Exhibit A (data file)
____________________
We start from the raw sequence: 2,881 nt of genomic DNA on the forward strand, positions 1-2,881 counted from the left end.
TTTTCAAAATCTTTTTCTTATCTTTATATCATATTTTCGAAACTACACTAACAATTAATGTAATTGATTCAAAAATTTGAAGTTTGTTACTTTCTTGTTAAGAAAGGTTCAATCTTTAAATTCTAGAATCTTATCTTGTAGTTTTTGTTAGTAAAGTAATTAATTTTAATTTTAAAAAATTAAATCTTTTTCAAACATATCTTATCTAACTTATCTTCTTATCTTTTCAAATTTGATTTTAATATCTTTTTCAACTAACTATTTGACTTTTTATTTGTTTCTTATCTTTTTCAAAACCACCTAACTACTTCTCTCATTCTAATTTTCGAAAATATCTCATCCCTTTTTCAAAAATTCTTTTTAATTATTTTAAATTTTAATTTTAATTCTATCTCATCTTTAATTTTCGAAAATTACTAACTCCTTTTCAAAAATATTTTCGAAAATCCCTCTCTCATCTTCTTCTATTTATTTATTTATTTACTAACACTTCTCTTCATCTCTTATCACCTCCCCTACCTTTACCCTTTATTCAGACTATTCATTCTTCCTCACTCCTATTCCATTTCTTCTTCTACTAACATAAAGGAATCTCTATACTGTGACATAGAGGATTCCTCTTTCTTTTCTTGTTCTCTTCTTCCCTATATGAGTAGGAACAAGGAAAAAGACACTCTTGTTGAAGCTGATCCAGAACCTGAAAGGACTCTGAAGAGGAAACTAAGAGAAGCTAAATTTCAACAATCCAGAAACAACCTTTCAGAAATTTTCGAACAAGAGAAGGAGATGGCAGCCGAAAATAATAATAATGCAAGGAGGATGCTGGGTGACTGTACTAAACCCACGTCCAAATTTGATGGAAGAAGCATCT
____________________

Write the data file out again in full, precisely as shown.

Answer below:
We start from the raw sequence: 2,881 nt of genomic DNA on the forward strand, positions 1-2,881 counted from the left end.
TTTTCAAAATCTTTTTCTTATCTTTATATCATATTTTCGAAACTACACTAACAATTAATGTAATTGATTCAAAAATTTGAAGTTTGTTACTTTCTTGTTAAGAAAGGTTCAATCTTTAAATTCTAGAATCTTATCTTGTAGTTTTTGTTAGTAAAGTAATTAATTTTAATTTTAAAAAATTAAATCTTTTTCAAACATATCTTATCTAACTTATCTTCTTATCTTTTCAAATTTGATTTTAATATCTTTTTCAACTAACTATTTGACTTTTTATTTGTTTCTTATCTTTTTCAAAACCACCTAACTACTTCTCTCATTCTAATTTTCGAAAATATCTCATCCCTTTTTCAAAAATTCTTTTTAATTATTTTAAATTTTAATTTTAATTCTATCTCATCTTTAATTTTCGAAAATTACTAACTCCTTTTCAAAAATATTTTCGAAAATCCCTCTCTCATCTTCTTCTATTTATTTATTTATTTACTAACACTTCTCTTCATCTCTTATCACCTCCCCTACCTTTACCCTTTATTCAGACTATTCATTCTTCCTCACTCCTATTCCATTTCTTCTTCTACTAACATAAAGGAATCTCTATACTGTGACATAGAGGATTCCTCTTTCTTTTCTTGTTCTCTTCTTCCCTATATGAGTAGGAACAAGGAAAAAGACACTCTTGTTGAAGCTGATCCAGAACCTGAAAGGACTCTGAAGAGGAAACTAAGAGAAGCTAAATTTCAACAATCCAGAAACAACCTTTCAGAAATTTTCGAACAAGAGAAGGAGATGGCAGCCGAAAATAATAATAATGCAAGGAGGATGCTGGGTGACTGTACTAAACCCACGTCCAAATTTGATGGAAGAAGCATCT